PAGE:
GOGO PENGUIN – Man Made Object
aaamusic | On 17, Feb 2016
Imagine a moment in which Bonobo meets BADBADNOTGOOD and the Sun breaks through the cracks in an otherwise heavy and unmerciful sea of clouds. The rays shine down over chalk cliffs in a heavenly fashion, and touch down onto the surface of a body of water stretching off into the horizon. When all these elements meet, I believe the sound of GoGo Penguin is what emerges. The jazzy trio still have a penchant for thematically expressing both optimism and poignancy, and with their latest full length effort, Man Made Object, they’ve continued to explore these lounging landscapes with lush sounding results.
GoGo Penguin display a sort of instrumental recreation of electronic music styles of the early 2000s which, interestingly enough, were doing what they could to incorporate live instrumentation. Here we have an album that sounds so familiar in many ways: the emotionally charged, melodious and harmonious movements of the first two tracks, ‘All Res’ and ‘Branches Break’, reminiscent of the progressive, rising and soaring movements from 65daysofstatic. And as previously mentioned, there are nods to Bonobo’s Black Sands that come across, whether intentional or not, in the sound of Nick Blacka’s double-bass, particularly in ‘Initiate’.
What is a notable difference between Man Made Object and music preceding this is the level of technical ability showcased in the performance. I’ve once seen these guys support Snarky Puppy live, which made complete sense as they seem to often reach and maintain a high level of musical wizardry within their arrangements. Where Snarky Puppy would venture into groove, however, GoGo turn to a sound more visionary. They do everything in their power to evoke a sense of hope and optimism, taking their thematic arrangements and folding them out into splendorous fields of what could potentially be described as post-rock jazz.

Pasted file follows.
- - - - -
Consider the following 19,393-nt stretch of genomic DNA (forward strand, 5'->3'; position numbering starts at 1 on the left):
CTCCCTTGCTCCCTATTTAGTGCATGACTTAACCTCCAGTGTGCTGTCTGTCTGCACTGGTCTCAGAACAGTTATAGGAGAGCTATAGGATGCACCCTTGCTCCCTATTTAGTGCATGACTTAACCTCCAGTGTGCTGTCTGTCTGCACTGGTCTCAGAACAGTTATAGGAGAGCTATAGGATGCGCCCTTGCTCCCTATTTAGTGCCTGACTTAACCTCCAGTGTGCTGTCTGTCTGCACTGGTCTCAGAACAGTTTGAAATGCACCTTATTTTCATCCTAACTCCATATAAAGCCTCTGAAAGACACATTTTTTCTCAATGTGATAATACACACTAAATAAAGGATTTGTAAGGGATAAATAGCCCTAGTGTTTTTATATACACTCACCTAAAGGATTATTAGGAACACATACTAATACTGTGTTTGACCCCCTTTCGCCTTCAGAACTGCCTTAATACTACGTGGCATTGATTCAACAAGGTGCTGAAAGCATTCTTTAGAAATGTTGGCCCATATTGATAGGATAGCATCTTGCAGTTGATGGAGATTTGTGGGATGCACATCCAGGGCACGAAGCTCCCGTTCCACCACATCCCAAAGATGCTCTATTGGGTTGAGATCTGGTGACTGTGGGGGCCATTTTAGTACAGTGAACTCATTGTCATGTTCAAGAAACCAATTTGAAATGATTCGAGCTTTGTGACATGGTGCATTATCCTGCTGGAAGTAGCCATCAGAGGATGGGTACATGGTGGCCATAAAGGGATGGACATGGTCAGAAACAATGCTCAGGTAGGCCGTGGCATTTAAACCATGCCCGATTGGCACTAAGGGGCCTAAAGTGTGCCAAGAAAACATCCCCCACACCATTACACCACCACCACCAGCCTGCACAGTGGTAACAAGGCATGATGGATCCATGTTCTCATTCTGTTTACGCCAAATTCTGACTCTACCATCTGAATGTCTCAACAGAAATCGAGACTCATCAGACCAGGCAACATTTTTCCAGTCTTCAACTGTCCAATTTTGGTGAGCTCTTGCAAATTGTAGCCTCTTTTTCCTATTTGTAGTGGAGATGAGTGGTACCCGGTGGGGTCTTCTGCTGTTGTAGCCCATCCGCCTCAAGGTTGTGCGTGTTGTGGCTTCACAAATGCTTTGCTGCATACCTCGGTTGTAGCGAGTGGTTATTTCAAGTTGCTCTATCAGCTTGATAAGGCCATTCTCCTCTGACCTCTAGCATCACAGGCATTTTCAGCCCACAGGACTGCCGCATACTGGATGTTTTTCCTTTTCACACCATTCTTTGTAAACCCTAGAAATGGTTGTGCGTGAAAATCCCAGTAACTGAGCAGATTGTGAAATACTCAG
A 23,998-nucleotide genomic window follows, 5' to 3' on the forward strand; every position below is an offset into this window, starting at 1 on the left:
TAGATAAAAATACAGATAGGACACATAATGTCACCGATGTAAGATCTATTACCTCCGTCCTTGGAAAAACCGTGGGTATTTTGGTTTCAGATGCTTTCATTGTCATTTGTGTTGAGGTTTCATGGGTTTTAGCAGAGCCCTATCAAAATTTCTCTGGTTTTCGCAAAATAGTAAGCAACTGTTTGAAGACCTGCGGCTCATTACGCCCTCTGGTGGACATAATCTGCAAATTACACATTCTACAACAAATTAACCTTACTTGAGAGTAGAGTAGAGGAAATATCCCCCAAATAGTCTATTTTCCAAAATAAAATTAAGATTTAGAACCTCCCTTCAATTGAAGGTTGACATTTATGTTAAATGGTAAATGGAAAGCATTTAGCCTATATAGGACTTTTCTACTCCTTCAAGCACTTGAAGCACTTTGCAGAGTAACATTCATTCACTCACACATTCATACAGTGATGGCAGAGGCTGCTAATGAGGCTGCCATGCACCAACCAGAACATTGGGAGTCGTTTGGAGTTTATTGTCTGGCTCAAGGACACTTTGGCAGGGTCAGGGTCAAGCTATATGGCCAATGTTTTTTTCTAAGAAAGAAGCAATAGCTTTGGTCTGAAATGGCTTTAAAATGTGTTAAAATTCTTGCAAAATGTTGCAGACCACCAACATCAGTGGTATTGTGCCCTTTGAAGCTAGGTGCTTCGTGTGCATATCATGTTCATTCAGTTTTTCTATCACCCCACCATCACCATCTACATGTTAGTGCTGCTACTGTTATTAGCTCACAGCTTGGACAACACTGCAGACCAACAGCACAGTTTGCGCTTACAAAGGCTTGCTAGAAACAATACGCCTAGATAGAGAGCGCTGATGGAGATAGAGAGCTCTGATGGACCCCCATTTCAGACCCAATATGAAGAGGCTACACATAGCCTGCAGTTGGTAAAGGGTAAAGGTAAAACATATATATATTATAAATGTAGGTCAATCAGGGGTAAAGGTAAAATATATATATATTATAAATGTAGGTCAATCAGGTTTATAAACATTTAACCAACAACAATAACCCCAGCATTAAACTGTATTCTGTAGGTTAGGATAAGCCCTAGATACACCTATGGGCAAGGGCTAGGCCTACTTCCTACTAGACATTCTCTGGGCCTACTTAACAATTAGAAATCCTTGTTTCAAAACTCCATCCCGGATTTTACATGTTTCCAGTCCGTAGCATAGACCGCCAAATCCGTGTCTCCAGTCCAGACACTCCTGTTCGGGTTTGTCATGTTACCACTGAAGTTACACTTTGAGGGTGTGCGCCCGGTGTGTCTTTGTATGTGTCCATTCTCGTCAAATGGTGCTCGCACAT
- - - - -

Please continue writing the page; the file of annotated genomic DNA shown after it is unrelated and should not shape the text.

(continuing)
It’s great to hear the experience shared by these three musicians put to work throughout the album. They always strike a united balance in terms of how much space each players occupies respectively. The arrangements and the subtle shifts in balance between voices are so that the dynamics vary in more colourful ways throughout the LP’s run, showing much consideration and mastery in the craft.
With only three instruments to pull from for a full-length work, GoGo Penguin and their producer are very adept in pulling the right frequencies out of their parts within the mix. Rob Turner’s detailed drumming is often a focal part of the music, and the mixing doesn’t ignore this. You can hear every placement of the drummer’s sticks cut through the mix of Chris Illingworth’s all-encompassing parts on piano and Nick Blacka’s tension-building bass lines. The addition of electronic elements in the production serve to expand and deepen the listen, most notably on the track ‘Smarra’, which eventually fades into a cold distance. Still, even at this cold distance you feel a warm beauty.